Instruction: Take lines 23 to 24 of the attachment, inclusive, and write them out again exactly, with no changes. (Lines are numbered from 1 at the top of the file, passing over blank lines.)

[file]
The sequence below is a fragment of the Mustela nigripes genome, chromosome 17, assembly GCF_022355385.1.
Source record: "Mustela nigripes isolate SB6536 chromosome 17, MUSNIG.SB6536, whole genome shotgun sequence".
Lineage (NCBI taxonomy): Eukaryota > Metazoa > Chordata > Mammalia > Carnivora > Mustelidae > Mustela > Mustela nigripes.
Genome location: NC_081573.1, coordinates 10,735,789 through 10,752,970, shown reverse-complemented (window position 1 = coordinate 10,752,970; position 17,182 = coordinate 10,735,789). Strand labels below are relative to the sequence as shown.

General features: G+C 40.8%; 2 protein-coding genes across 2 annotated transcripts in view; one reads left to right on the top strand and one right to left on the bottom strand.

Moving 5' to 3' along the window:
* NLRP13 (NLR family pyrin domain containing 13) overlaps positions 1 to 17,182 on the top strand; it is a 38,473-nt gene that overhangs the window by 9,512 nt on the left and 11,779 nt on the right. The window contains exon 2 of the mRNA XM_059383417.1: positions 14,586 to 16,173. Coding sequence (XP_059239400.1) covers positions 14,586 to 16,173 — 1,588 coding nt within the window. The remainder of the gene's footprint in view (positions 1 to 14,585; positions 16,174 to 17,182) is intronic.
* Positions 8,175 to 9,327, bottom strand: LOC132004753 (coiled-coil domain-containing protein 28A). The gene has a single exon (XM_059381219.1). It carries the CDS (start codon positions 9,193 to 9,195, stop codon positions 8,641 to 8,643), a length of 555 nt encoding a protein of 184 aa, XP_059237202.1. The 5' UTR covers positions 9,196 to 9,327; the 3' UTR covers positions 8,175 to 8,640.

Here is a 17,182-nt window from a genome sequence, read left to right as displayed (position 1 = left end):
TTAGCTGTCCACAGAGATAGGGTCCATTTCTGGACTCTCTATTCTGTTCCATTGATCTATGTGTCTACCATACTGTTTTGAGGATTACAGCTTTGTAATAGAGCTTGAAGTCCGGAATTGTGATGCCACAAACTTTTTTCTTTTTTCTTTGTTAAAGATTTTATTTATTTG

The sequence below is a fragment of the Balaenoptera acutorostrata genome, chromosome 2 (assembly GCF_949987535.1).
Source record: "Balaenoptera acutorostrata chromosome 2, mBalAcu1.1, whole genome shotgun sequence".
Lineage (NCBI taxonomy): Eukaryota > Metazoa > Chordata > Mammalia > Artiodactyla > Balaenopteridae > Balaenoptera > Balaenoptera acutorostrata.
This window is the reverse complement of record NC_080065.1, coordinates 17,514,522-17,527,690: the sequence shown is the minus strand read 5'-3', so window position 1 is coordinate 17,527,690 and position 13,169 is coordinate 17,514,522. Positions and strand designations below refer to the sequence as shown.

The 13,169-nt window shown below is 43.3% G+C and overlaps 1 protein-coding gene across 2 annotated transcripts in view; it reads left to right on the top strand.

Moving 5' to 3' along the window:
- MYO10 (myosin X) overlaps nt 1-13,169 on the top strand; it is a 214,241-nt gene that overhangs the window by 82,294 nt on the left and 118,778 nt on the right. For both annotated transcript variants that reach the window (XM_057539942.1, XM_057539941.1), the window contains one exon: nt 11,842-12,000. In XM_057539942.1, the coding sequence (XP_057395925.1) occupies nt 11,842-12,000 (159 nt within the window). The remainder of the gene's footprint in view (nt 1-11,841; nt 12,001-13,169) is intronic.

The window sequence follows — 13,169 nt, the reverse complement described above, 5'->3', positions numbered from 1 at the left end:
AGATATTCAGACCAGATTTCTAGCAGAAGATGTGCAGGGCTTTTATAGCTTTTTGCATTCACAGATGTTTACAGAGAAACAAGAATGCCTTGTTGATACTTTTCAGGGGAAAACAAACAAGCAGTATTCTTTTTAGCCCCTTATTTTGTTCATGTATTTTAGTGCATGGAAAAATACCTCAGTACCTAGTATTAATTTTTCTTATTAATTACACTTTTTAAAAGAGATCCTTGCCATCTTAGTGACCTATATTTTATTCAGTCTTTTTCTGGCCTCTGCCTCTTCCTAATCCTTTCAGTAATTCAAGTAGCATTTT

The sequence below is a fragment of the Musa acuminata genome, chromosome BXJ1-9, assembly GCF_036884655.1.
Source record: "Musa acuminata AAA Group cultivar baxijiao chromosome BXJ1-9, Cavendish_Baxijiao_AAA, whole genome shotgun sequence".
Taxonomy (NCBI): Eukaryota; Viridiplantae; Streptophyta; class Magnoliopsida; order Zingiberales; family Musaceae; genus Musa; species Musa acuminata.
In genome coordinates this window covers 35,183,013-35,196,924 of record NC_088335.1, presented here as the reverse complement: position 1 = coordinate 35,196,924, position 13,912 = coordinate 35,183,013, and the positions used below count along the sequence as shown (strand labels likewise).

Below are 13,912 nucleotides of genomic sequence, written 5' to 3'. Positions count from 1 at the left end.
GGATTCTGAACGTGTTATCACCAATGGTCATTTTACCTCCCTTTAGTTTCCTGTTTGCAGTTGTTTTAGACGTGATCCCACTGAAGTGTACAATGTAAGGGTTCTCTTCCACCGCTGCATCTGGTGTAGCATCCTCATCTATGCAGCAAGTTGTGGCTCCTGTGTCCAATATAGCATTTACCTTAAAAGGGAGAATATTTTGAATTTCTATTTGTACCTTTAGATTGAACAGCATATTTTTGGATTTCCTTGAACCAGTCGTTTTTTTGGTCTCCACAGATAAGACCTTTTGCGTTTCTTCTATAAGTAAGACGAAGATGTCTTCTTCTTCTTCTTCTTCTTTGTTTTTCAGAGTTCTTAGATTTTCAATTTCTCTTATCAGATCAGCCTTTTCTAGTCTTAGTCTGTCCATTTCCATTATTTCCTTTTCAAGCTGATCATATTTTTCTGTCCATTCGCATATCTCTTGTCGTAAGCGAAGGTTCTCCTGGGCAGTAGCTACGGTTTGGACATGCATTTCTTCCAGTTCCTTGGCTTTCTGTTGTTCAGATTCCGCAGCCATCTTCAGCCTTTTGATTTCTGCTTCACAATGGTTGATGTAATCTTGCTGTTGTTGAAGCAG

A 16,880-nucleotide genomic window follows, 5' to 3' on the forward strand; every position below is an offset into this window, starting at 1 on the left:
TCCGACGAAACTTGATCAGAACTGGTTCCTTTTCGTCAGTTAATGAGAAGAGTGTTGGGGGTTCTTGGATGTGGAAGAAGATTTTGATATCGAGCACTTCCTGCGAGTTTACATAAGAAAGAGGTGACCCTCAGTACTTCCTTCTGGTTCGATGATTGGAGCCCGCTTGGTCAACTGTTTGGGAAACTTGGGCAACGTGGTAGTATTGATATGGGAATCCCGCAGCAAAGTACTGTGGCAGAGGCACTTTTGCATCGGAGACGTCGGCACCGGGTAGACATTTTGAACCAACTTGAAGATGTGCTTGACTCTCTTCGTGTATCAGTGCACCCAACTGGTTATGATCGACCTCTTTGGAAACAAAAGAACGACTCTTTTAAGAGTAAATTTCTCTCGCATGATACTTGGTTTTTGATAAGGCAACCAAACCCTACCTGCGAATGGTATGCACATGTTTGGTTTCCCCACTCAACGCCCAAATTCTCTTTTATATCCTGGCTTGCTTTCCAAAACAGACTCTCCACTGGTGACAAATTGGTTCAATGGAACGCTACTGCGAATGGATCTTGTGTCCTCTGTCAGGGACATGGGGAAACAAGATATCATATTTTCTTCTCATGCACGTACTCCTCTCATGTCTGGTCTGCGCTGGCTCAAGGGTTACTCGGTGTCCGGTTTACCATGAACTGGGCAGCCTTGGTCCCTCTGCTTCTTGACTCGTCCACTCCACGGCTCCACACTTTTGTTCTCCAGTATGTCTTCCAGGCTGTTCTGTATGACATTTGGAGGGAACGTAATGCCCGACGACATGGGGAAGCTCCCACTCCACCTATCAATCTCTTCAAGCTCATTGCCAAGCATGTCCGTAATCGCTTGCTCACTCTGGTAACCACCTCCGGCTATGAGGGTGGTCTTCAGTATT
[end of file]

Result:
In genome coordinates this window covers 35,183,013-35,196,924 of record NC_088335.1, presented here as the reverse complement: position 1 = coordinate 35,196,924, position 13,912 = coordinate 35,183,013, and the positions used below count along the sequence as shown (strand labels likewise).

Below are 13,912 nucleotides of genomic sequence, written 5' to 3'. Positions count from 1 at the left end.